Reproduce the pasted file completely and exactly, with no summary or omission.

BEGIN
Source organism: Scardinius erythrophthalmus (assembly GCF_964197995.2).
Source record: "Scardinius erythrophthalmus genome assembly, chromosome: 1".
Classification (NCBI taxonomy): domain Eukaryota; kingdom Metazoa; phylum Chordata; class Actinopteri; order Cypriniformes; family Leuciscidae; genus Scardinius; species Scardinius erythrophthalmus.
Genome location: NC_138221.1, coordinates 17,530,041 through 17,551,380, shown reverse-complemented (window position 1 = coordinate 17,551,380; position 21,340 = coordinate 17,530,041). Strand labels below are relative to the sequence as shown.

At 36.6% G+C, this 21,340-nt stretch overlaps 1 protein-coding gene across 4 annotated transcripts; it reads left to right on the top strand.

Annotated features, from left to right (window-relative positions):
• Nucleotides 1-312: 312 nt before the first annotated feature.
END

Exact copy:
Source organism: Scardinius erythrophthalmus (assembly GCF_964197995.2).
Source record: "Scardinius erythrophthalmus genome assembly, chromosome: 1".
Classification (NCBI taxonomy): domain Eukaryota; kingdom Metazoa; phylum Chordata; class Actinopteri; order Cypriniformes; family Leuciscidae; genus Scardinius; species Scardinius erythrophthalmus.
Genome location: NC_138221.1, coordinates 17,530,041 through 17,551,380, shown reverse-complemented (window position 1 = coordinate 17,551,380; position 21,340 = coordinate 17,530,041). Strand labels below are relative to the sequence as shown.

At 36.6% G+C, this 21,340-nt stretch overlaps 1 protein-coding gene across 4 annotated transcripts; it reads left to right on the top strand.

Annotated features, from left to right (window-relative positions):
• Nucleotides 1-312: 312 nt before the first annotated feature.